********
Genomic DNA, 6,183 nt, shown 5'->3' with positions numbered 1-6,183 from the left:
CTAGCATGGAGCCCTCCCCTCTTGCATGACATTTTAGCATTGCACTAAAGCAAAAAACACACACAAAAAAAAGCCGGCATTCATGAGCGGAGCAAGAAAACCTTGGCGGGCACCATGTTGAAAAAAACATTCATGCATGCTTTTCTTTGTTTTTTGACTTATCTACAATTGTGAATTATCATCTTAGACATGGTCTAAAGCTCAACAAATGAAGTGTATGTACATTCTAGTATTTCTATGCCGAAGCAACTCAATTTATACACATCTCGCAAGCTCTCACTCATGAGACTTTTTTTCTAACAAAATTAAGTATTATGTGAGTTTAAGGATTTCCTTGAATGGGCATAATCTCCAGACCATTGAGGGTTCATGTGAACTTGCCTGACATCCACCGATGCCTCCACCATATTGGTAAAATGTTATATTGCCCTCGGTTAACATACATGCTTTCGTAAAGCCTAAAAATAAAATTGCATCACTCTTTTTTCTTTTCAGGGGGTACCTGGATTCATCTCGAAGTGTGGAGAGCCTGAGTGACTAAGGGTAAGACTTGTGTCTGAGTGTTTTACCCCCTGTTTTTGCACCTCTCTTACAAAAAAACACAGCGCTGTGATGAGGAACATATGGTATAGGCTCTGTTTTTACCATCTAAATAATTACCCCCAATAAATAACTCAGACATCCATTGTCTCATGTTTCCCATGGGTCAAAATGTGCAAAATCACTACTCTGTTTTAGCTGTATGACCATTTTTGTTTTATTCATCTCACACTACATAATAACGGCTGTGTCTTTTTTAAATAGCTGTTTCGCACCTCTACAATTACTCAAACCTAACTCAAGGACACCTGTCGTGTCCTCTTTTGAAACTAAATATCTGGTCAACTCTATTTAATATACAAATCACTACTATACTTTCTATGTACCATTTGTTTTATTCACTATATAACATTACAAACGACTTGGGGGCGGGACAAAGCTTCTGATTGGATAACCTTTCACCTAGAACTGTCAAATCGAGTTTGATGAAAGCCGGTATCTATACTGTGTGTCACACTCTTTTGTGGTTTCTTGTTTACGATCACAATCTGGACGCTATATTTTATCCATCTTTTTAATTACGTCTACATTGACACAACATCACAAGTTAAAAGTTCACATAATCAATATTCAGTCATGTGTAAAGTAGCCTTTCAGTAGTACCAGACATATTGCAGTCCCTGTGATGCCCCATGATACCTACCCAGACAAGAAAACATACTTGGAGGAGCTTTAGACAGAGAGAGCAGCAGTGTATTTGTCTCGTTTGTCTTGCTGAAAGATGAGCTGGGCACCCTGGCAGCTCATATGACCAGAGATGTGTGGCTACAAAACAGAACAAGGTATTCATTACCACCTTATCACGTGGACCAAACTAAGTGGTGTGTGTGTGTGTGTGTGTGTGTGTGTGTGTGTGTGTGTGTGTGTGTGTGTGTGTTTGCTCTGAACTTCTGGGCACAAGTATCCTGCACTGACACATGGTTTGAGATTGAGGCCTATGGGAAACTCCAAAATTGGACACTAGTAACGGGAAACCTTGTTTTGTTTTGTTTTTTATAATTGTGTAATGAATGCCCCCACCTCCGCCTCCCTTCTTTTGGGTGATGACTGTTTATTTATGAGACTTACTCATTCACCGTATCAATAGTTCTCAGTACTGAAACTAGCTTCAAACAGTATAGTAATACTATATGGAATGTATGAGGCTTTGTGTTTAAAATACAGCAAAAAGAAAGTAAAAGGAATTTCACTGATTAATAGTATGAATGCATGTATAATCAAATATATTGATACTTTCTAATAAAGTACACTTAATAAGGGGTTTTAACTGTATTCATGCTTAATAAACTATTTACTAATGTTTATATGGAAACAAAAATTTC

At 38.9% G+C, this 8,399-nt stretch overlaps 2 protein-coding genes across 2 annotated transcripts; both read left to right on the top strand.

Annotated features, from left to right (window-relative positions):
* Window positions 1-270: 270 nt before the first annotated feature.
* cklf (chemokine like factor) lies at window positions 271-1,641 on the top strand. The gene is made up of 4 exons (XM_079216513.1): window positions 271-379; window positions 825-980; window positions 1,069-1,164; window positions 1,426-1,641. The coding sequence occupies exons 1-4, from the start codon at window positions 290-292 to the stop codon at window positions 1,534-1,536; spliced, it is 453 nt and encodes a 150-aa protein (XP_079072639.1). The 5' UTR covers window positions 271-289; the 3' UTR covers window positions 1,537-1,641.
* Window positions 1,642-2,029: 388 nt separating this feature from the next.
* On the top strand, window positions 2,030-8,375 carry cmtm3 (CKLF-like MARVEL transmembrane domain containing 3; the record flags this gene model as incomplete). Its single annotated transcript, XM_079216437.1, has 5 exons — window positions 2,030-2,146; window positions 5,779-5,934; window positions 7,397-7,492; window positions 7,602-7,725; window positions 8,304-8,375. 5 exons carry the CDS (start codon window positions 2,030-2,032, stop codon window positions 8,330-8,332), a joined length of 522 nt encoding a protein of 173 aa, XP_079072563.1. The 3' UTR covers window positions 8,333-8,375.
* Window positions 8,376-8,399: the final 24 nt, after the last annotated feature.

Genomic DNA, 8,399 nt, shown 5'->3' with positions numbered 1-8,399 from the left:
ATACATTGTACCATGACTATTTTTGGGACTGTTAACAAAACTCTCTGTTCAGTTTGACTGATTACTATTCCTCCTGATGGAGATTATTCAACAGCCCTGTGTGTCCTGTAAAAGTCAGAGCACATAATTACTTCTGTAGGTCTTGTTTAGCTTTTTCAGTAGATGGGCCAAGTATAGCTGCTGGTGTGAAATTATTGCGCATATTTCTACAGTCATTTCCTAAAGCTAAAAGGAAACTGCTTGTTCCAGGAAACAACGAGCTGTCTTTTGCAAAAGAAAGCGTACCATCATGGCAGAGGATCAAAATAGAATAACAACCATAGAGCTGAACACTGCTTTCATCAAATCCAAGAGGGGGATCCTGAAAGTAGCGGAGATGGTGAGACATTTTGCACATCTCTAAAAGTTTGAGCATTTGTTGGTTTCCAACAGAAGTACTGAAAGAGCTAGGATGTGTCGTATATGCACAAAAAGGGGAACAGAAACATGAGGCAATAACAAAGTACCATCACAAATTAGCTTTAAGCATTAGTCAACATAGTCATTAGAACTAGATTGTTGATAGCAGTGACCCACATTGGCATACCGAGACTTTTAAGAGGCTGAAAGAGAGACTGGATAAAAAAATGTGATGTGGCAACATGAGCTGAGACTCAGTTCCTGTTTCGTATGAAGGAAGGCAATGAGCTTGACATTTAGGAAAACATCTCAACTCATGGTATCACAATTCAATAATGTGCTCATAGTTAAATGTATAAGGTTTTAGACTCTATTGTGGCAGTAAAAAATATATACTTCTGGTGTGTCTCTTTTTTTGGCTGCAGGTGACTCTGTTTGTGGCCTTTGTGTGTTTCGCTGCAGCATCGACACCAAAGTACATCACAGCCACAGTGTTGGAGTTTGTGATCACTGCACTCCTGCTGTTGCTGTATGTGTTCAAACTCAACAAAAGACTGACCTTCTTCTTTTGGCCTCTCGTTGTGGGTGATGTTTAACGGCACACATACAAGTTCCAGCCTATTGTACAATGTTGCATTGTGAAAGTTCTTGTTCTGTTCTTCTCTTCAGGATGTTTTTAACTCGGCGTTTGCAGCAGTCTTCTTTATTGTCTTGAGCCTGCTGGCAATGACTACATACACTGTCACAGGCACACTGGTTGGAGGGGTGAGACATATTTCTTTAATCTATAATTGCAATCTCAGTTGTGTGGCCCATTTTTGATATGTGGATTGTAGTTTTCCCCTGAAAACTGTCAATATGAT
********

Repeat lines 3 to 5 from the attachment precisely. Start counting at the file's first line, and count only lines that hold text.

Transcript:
At 38.9% G+C, this 8,399-nt stretch overlaps 2 protein-coding genes across 2 annotated transcripts; both read left to right on the top strand.

Annotated features, from left to right (window-relative positions):
* Window positions 1-270: 270 nt before the first annotated feature.